- Matthew 8:3 “And Jesus put forth his hand, and touched him, saying, I will; be thou clean. And immediately his leprosy was cleansed.”
That Jesus deliberately touched the leper is significant; this would have made anyone else ceremonially unclean, but because Jesus is God He cannot be defiled! To the contrary, His touch cleansed and healed many people. There were healings which occurred with only a word from Jesus, so this touch must also have been for the sake of those watching. Imagine their surprise and shock to observe an obviously clean man touching a leper! Note also that the cleansing was immediate and complete. Both Mark 1:42 and Luke 5:13 add that the leprosy “departed from him.” Later it will be mentioned that Jesus used many methods of healing; here it was a touch, but the results were always perfect.
- Matthew 8:4 “And Jesus saith unto him, See thou tell no man, but go thy way, show thyself to the priest, and offer the gift that Moses commanded, for a testimony to them.”
When Jesus commanded the cleansed leper to “tell no man” was it merely to prevent the crowds from hindering His ministry? Since Mark 1:45 indicates that the man disobeyed and told everyone, it caused Jesus to retreat from the city. However, it seems clear from Matthew 8:1 that this miracle was performed publicly, in the sight of the multitudes who were following Jesus. Thus, the command of Christ must be taken in its fuller context.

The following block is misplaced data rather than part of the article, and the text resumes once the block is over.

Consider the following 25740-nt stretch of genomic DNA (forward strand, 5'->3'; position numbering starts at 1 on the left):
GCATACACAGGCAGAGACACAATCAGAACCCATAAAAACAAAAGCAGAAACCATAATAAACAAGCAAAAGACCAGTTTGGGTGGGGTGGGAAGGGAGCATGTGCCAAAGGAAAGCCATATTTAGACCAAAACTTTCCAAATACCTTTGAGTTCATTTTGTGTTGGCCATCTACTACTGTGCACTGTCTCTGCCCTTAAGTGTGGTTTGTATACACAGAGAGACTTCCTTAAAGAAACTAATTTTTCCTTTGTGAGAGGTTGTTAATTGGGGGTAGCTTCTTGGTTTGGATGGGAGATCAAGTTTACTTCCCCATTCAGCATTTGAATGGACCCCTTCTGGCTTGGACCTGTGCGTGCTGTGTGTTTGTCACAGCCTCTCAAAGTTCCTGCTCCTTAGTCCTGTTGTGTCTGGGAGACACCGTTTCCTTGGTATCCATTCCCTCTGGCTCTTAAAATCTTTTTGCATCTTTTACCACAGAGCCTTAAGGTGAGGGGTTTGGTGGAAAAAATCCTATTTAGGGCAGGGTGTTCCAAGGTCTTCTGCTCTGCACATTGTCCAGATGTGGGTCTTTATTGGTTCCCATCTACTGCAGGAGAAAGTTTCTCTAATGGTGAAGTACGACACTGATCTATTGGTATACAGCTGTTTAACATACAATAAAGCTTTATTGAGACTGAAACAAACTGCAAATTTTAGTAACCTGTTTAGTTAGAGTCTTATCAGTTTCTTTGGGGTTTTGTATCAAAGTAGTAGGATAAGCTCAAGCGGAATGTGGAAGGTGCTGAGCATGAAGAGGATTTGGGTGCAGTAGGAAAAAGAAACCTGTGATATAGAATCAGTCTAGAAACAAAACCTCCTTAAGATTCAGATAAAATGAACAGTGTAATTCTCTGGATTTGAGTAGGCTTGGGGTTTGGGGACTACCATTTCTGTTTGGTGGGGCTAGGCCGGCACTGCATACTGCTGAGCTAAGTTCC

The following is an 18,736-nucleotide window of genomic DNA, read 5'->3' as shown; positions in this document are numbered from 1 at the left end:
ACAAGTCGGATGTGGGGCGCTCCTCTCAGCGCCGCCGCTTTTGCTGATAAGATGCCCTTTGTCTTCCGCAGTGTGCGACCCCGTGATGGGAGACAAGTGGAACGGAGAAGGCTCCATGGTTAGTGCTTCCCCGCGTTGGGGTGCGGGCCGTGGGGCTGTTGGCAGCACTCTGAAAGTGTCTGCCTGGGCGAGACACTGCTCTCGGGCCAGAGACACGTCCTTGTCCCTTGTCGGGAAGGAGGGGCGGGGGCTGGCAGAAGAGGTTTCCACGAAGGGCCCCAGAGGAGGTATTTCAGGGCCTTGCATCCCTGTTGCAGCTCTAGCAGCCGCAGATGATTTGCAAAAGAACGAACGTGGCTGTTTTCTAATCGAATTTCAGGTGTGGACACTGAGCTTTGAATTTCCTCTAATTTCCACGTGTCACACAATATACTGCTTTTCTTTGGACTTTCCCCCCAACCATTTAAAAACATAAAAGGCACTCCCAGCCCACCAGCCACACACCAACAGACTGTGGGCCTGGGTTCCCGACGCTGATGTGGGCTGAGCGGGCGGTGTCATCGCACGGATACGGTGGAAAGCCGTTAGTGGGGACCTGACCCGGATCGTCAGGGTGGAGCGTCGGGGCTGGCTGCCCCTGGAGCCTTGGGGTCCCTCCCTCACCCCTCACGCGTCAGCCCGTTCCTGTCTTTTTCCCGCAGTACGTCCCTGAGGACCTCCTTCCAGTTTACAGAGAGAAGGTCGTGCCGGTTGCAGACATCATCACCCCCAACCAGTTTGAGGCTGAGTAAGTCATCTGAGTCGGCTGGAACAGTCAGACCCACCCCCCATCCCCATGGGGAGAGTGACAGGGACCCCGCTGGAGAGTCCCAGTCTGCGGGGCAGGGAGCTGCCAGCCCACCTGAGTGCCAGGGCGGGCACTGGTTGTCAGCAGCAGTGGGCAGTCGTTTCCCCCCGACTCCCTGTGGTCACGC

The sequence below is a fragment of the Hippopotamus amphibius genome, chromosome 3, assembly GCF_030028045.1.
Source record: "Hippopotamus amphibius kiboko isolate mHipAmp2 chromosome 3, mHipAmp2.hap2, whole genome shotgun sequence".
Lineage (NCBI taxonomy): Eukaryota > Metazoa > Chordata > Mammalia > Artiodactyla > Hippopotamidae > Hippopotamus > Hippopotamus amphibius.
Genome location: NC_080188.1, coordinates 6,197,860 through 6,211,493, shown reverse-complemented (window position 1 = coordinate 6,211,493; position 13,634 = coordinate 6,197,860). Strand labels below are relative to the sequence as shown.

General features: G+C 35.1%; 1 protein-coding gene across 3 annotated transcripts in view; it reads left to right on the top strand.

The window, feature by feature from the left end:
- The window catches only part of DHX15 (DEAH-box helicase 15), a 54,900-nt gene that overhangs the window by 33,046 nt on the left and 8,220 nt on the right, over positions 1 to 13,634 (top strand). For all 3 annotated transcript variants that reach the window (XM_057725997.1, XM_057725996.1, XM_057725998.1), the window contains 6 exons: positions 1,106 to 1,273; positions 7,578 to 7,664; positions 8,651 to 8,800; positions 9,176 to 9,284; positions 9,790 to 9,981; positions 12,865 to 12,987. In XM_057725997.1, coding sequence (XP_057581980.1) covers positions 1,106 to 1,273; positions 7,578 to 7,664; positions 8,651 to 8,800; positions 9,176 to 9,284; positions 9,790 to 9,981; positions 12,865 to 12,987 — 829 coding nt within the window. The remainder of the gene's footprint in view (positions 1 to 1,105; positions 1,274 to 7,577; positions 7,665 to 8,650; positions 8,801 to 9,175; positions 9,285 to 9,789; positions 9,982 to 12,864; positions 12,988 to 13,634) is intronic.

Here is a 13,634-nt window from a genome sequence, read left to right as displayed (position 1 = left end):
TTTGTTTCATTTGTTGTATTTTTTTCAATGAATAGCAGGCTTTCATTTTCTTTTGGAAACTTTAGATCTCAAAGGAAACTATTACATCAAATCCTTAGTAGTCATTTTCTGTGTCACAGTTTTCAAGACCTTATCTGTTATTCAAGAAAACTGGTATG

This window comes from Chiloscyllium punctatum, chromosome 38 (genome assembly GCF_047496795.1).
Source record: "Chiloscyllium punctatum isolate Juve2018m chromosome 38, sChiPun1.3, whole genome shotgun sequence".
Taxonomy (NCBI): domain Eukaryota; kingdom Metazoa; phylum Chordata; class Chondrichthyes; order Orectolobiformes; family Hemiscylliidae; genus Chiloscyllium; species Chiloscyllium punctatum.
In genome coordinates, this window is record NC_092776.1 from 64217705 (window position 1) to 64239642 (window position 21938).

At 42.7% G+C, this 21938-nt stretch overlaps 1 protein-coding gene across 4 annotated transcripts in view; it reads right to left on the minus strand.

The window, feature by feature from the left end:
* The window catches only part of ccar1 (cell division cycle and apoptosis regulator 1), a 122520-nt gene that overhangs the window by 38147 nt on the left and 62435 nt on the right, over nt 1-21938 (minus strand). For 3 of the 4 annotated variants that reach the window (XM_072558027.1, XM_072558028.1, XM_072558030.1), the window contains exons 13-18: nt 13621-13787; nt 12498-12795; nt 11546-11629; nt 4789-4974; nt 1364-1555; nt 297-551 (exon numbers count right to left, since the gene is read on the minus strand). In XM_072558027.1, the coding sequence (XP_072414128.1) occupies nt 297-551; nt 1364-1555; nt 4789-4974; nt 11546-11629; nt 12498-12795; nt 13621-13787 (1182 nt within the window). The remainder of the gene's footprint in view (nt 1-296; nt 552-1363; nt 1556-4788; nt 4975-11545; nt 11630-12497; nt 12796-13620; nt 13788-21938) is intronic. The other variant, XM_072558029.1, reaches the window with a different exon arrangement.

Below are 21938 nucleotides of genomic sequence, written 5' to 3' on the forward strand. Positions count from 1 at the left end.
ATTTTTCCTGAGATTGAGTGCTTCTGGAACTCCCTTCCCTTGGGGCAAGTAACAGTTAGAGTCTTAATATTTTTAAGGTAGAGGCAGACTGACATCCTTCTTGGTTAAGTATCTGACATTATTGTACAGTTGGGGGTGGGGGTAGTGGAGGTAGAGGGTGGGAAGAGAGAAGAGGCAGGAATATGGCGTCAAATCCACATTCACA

Christ also told the man to show himself to the priest and offer the proper sacrifices for a cleansed leper which would be proof from the priest himself of the cleansing (Leviticus 14:2). The fact is, only God can cleanse lepers. In II Kings 5:7 when Naaman the Syrian captain was sent by his king to be cured of his leprosy, Jehoram, king of Israel tore his clothes and said, “Am I God, to kill and to make alive, that this man send unto me to cure a man of his leprosy?” Even as faithless a king as Jehoram in Israel recognized that only God could cleanse a leper. Therefore, if only God could cleanse a leper, then if Christ cleansed this leper, He must be God! Further, if the priests and officials of the Jews saw a genuine healing of leprosy, it would be “a testimony unto them” that Jesus was truly the Messiah of the Jews.
There is no record that the cleansed leper went to Jerusalem, told the priest, offered the required gifts and went through the week-long ritual to prove that he had been cleansed by Jesus. But there is a curious reference in Acts 6:7, early in the history of the Church: “And the word of God increased, and the number of the disciples multiplied in Jerusalem greatly; and a great company of the priests were obedient to the faith.” Could there be a direct connection between the cleansed leper and this great company of the priests who were saved? We can only wonder, until, in the fulness of time, Jesus returns and things like this will be revealed to us in heaven!